DCSIMG

Questions need asked on US Ryder Cup apathy

Bubba Watson with son Caleb after the Northern Trust Open. Picture: AP

Bubba Watson with son Caleb after the Northern Trust Open. Picture: AP

  • by MARTIN DEMPSTER
 

MORE than anything, it’s come down to holing the putts that matter. But, once again in the countdown to a Ryder Cup, it is starting to look as though America’s appalling recent record in the event is also being fuelled by a glaring lack of passion for the biennial joust with Europe.

Rarely does a press conference with a leading European player pass by without the match being raised, this year’s contest at Gleneagles, for example, being a consistent topic throughout the recent Middle East Swing. It will be on the agenda this week, too, when players like Martin Kaymer, Lee Westwood and Luke Donald, three of the heroes at Medinah last time out, try to use the WGC Match Play in Arizona to kickstart their bids to be back on duty in September.

Not for one minute am I going to suggest that Tom Watson, even more so now with Ray Floyd as one of his assistants, will allow any of his 12 players to step on to the first tee on the PGA Centenary Course lacking passion.

Is it enough, though, to try and switch that on for just one week when it’s something that has been driving your opponents almost from the last putt dropping in the previous match, especially one that provided such a boost for Europe after that record-equalling last-day fightback in Chicago?

In his media centre interview after winning the Northern Trust Open in Los Angeles on Sunday, having closed with two 64s to triumph in an event he’d started with two double-bogeys in his first three holes, Bubba Watson was grilled for more than 18 minutes yet the Ryder Cup was never mentioned.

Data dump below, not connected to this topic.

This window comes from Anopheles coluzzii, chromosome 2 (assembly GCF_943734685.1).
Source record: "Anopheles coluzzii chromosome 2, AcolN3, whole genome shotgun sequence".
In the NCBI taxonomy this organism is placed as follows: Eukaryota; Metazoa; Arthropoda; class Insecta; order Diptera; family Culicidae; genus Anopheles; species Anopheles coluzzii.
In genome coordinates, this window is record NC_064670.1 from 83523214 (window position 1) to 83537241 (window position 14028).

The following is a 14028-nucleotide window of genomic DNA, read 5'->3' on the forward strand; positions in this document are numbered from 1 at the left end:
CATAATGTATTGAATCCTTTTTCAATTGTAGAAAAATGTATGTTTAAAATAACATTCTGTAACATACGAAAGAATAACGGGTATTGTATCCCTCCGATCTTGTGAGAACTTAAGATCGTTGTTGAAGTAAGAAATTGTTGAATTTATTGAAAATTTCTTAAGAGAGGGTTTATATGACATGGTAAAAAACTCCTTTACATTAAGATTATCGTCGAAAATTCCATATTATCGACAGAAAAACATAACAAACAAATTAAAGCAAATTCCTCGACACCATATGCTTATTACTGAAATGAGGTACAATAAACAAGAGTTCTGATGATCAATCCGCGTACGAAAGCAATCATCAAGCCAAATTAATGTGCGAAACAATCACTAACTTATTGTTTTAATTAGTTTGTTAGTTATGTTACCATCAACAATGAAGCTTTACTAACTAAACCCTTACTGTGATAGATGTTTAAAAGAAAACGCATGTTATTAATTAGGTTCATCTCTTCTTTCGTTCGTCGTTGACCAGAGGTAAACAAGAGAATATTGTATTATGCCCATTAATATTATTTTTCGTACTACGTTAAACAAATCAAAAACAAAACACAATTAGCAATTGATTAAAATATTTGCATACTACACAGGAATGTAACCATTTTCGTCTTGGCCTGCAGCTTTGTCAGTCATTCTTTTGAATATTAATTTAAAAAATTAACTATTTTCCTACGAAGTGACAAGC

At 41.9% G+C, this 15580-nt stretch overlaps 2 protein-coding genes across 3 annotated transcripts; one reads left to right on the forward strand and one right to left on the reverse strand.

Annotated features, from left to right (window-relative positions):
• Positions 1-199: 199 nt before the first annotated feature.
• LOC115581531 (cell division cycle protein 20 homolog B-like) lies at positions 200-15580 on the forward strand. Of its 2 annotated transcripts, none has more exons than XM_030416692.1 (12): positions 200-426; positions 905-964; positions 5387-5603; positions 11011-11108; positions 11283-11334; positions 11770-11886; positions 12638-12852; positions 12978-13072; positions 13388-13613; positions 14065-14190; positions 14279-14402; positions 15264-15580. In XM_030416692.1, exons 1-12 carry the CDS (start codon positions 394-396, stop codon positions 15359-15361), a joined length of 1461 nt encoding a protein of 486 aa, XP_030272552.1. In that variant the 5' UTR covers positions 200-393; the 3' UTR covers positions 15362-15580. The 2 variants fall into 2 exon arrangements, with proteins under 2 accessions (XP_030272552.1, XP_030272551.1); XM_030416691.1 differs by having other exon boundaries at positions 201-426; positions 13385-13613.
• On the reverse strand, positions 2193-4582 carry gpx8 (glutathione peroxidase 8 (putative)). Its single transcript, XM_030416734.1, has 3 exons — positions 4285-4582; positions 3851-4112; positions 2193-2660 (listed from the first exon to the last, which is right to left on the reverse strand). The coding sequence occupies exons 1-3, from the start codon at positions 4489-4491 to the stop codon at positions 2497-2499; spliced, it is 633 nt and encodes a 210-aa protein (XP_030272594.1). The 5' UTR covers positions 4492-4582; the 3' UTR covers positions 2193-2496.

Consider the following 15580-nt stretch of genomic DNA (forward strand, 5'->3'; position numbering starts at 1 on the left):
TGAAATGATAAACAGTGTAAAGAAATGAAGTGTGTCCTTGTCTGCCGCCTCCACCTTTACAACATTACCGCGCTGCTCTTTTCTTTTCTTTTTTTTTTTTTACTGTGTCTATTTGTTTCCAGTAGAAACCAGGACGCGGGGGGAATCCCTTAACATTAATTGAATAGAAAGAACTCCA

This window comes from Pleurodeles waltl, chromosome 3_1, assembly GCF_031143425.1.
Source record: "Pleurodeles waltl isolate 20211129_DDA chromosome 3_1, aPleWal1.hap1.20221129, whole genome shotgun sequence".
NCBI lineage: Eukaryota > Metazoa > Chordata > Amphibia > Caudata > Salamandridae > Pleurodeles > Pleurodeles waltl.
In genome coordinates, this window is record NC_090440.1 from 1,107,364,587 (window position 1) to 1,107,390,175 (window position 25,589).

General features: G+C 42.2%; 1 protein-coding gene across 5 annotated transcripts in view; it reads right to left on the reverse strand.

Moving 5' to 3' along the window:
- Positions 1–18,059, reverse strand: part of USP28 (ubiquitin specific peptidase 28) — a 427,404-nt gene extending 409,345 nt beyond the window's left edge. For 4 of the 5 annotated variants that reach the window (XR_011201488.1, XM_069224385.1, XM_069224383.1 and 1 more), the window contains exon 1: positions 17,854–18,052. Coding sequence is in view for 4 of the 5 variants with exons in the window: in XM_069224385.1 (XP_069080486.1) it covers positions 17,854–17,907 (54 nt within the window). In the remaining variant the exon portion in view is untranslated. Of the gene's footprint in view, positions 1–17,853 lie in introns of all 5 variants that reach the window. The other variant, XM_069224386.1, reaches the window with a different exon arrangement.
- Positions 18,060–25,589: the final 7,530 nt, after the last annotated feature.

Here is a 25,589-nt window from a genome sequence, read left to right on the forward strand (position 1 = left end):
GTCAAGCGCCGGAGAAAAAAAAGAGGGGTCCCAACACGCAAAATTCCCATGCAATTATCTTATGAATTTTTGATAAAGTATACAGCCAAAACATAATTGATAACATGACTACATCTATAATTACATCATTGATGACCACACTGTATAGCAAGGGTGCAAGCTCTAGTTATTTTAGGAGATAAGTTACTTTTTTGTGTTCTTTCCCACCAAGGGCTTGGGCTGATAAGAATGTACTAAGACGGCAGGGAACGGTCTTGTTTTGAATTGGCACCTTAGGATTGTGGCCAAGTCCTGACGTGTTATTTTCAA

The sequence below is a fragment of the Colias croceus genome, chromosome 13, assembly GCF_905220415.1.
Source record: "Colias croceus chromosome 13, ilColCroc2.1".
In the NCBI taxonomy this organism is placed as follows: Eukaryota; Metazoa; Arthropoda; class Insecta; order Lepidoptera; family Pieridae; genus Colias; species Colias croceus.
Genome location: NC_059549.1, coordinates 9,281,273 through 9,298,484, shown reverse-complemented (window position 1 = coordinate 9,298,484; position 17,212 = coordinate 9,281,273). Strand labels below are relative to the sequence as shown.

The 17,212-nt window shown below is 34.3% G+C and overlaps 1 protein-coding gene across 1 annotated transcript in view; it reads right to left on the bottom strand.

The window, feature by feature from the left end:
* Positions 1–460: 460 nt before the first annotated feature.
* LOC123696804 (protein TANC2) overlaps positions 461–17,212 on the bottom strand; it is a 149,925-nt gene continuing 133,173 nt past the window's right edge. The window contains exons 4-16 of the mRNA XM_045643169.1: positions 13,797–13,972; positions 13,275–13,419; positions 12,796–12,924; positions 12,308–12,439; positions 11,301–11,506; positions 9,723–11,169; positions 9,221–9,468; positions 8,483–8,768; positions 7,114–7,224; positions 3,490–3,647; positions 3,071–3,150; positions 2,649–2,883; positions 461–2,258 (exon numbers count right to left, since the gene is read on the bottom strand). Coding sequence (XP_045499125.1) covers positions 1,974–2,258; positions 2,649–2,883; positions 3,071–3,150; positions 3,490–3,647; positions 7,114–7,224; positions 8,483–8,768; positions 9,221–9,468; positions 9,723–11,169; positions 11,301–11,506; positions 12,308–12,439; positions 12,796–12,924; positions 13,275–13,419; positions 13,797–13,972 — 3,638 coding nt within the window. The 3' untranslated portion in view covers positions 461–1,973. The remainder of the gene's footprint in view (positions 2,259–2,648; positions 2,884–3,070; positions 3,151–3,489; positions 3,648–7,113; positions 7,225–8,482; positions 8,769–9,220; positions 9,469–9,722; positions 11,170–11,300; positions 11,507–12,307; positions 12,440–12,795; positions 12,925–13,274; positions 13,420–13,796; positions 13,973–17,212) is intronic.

Sure, it was interesting to hear what Bubba, close to tears as always, had to say about recording his first victory since the 2012 Masters and also how it felt for Caleb, the little boy he adopted just before that Augusta win and now almost two-years-old, to be there at Riviera. That none of my American counterparts, many of whom are the finest golf writers in the business, felt moved, however, to ask him about the Ryder Cup was, quite frankly, astonishing when you consider how important he could be to his namesake later this year. Okay, so a finger of blame could well be pointed at Bubba for allowing the door to swing open for Europe’s remarkable salvage operation 18 months ago, when he lost to the aforementioned Donald after being sent out first in the singles by Davis Love. Prior to that, though, he’d done more than anyone to fire up the crowd and put the home team in what should have been a winning position, having possibly changed the first-tee protocol in the event henceforth.

Only Bubba, and probably even then it was spontaneous, could have asked for the volume to be turned up rather than stand there hitting a shot in hushed silence and those expensive tickets will certainly have more chance of providing value for money if the left-hander makes that team for Gleneagles.

If I was Captain Watson, in fact, I’d be asking a couple of the American golf writers attending the WGC Match Play to quiz Bubba about the Ryder Cup and where it ranks in his 2014 goals because I’m pretty sure he’d start spreading some passion about the event to his fellow countrymen.

Europeans, whether it’s players, officials or the media, aren’t scared to talk about the Ryder Cup, which to a large extent, of course, is fuelled by us winning seven of the last nine encounters. Perhaps, faced with the other side of the coin, it’s no surprise it’s a subject that almost seems taboo on the other side of the Atlantic.

It would help them, though, surely to have a bit more awareness about the event at times, something I first became aware of when Phil Mickelson – and I must admit I’m loathe to criticise the current Open and Scottish Open champion – was once asked in July about how he thought the US team for a Ryder Cup was shaping up and admitted he hadn’t been looking at the standings.

In America, what seems more important to individuals is where they are sitting in the FedEx Cup standings and, though success in that will, of course, lead to Ryder Cup qualification, for Europeans making Paul McGinley’s team will be a bigger goal this year than where they will ultimately finish in the Race to Dubai.

 

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